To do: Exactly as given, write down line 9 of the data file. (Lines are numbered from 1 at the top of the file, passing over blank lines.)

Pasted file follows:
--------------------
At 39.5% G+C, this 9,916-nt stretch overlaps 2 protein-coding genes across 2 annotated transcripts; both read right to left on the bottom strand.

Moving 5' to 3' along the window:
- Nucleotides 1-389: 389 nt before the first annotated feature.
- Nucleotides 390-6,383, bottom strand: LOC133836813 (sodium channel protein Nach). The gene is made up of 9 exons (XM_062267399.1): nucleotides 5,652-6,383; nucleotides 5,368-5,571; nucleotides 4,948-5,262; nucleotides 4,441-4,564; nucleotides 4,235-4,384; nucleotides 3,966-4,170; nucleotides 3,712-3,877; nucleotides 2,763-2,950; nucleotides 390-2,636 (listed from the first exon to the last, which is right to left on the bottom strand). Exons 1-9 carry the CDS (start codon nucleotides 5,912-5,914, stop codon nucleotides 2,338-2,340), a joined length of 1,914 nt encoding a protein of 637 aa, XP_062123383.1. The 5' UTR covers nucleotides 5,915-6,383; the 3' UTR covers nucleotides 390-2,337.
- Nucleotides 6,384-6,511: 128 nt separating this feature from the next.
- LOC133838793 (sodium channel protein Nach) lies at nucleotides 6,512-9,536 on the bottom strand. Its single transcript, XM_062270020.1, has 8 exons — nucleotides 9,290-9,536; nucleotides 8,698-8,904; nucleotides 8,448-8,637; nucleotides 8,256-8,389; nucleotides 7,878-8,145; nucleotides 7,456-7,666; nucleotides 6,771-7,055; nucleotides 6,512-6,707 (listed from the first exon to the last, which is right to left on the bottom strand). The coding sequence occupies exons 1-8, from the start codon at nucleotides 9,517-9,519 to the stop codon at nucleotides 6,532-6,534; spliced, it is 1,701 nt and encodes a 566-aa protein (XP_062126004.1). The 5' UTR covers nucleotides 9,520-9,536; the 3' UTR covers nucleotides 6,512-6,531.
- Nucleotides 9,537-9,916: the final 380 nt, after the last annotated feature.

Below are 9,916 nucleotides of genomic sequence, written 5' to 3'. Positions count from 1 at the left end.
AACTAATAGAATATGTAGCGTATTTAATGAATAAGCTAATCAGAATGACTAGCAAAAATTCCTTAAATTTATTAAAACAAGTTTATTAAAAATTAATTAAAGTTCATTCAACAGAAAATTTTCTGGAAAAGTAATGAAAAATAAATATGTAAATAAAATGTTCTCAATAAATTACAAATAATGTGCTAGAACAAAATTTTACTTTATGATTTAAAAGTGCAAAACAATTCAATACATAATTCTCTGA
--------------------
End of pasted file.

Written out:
AACTAATAGAATATGTAGCGTATTTAATGAATAAGCTAATCAGAATGACTAGCAAAAATTCCTTAAATTTATTAAAACAAGTTTATTAAAAATTAATTAAAGTTCATTCAACAGAAAATTTTCTGGAAAAGTAATGAAAAATAAATATGTAAATAAAATGTTCTCAATAAATTACAAATAATGTGCTAGAACAAAATTTTACTTTATGATTTAAAAGTGCAAAACAATTCAATACATAATTCTCTGA